MIAMI (CBS4) – Dr. Michael M. Krop Senior High’s boys’ basketball team, ranked number one in the state, may have this year’s season wiped out due to team member who may have been ineligible to play.
The issue centers around senior guard Brian Delancy, a native of the Bahamas. The Florida High School Athletic Association (FHSAA) said in their paperwork on the teen, they are missing an I-20 form; a student visa which gives international students permission to attend school.
“My teammates it hurt them so they can’t play because of me,” Brian Delancy told CBS4’s Tiffani Helberg. “I do have the proper documents it will be proven in court tomorrow that I do.”
Delancy has filed a lawsuit against the FHSAA claiming he should be allowed to compete in the playoffs. A court hearing on the matter will be held on Tuesday.
Krop officials say they trying to cooperate but so far have been unable to satisfy the FHSAA demand.
Federal law prohibits public schools from investigating a student’s immigration status.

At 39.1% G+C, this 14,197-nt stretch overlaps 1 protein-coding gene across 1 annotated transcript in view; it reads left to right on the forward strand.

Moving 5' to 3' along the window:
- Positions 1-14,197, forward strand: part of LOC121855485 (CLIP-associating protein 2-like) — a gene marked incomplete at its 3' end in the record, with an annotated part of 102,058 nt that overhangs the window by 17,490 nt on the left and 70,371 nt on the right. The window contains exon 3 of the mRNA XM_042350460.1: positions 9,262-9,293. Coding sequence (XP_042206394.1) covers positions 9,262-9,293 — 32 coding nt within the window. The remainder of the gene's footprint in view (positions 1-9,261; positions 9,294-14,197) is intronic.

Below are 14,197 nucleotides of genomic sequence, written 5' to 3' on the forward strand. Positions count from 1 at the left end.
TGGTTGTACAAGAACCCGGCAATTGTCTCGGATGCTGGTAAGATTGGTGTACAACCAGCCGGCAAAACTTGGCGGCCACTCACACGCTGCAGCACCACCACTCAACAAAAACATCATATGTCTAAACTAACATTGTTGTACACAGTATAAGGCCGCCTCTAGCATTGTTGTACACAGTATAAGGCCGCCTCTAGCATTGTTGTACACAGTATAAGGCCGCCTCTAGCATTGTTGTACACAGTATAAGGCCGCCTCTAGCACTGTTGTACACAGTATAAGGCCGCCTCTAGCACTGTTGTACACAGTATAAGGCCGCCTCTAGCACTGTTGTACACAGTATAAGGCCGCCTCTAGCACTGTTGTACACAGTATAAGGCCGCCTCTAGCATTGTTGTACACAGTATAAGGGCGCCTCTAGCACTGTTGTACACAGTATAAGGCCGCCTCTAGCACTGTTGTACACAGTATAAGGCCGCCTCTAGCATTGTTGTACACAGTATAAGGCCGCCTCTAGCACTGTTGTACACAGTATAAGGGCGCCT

“School officials are not permitted to ask that question when a student enrolls,” said David Baron, Delancy’s lawyer.
While the door to an education is open to everyone, FHSAA officials say the door to the gym is not. Their rules say playing on the team is a privilege, not a right and a player has to prove legal status.
“If you go up and down the rosters of teams in Dade County and you were looking for that, you would find a number of students that would be the same classification, but they’re playing on teams and why is this student being singled out,” said Baron.
It’s an issue that has hit the team hard.
“I just think like people are trying to find a reason to get us out of it everybody knows that we are like one of the best teams in the state so I mean I just feel like it was wrong,” said Cody Mann, a point guard on the team.
“I think it’s really unfair and it’s really sad that they’re trying to do this to us cause we worked really hard all year for this,” Darren Nagar, a guard on the team.
Last Friday Krop was removed from the Greater Miami Athletic Conference tournament which begins Monday.
“Because the FHSAA has deemed one of their players ineligible, forfeiture of contests is mandatory according to their own bylaws,” GMAC executive secretary Cheryl Golden told the paper.
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